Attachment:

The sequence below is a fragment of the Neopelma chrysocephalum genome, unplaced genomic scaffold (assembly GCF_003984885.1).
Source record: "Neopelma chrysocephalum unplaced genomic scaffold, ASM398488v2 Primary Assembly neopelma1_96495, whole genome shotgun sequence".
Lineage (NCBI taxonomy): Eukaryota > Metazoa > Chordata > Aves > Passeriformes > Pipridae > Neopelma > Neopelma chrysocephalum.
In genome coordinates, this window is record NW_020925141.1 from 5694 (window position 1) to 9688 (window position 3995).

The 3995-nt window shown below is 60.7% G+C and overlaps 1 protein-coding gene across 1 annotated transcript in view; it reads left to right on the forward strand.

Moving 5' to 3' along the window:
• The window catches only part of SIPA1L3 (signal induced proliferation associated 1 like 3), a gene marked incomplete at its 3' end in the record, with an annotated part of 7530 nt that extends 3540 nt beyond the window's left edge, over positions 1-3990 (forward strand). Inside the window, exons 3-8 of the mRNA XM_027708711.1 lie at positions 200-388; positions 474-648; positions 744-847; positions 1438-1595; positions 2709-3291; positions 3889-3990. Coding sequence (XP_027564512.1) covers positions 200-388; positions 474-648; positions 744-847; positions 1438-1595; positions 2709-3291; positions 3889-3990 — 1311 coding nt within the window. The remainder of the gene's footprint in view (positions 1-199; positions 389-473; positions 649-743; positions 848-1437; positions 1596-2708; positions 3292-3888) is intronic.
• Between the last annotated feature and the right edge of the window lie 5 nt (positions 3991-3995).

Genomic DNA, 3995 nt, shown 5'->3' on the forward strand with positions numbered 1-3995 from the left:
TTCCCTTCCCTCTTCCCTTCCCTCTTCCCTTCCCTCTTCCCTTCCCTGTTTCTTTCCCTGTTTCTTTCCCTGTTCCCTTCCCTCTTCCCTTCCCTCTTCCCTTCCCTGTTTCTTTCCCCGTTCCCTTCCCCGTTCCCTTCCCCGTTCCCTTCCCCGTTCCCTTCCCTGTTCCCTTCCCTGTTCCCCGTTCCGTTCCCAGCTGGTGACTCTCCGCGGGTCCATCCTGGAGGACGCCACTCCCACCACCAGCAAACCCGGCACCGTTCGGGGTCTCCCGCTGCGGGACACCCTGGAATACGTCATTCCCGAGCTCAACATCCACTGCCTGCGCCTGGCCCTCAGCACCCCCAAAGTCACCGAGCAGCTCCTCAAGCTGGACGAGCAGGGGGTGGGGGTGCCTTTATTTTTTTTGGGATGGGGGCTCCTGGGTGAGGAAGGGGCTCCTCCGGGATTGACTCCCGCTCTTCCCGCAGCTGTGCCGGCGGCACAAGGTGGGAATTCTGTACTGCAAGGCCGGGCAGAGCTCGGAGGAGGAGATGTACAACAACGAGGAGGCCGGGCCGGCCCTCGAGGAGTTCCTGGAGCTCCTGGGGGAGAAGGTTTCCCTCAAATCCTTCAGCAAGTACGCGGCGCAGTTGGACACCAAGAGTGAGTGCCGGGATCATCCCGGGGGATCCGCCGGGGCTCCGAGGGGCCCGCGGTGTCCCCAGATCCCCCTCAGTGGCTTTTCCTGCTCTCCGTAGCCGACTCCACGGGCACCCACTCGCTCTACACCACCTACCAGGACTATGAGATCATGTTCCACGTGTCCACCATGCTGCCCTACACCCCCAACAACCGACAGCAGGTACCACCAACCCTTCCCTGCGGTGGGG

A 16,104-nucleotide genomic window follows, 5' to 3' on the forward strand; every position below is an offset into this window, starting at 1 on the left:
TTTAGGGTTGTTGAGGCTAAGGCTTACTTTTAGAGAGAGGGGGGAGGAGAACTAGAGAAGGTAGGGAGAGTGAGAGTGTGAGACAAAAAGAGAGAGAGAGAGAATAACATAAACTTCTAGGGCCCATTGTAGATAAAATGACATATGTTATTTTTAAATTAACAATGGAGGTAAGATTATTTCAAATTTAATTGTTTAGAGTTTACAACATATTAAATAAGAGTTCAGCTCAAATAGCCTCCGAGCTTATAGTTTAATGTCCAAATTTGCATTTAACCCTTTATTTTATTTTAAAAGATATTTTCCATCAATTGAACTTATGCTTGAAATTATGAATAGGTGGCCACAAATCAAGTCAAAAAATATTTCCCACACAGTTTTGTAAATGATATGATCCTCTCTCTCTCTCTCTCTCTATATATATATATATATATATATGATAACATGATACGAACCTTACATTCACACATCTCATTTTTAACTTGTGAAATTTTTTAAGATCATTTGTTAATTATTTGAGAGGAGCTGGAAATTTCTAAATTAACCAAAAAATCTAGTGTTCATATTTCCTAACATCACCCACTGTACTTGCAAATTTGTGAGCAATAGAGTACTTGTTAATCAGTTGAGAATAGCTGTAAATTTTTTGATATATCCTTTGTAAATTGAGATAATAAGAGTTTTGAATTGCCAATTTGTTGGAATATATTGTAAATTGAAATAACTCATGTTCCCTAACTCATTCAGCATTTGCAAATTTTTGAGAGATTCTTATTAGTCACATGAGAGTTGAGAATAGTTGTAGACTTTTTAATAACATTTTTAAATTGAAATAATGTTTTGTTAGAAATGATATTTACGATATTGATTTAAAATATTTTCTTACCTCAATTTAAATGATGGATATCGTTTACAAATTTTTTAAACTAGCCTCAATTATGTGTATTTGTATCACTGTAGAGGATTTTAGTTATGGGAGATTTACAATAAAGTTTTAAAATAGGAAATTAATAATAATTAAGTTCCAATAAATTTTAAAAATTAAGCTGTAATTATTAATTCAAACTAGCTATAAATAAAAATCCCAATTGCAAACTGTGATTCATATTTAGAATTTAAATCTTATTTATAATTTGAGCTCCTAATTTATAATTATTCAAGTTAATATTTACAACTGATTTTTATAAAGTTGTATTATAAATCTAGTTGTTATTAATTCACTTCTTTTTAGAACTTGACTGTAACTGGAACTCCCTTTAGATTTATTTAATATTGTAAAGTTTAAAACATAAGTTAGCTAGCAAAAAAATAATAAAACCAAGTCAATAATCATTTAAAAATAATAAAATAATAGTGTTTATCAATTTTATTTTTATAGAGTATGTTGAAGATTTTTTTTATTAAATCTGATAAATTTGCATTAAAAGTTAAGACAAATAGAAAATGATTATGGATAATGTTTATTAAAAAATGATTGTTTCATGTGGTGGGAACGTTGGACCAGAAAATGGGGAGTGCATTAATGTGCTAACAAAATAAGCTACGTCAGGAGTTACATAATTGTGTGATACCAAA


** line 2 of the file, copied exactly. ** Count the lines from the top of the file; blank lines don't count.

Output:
Source record: "Neopelma chrysocephalum unplaced genomic scaffold, ASM398488v2 Primary Assembly neopelma1_96495, whole genome shotgun sequence".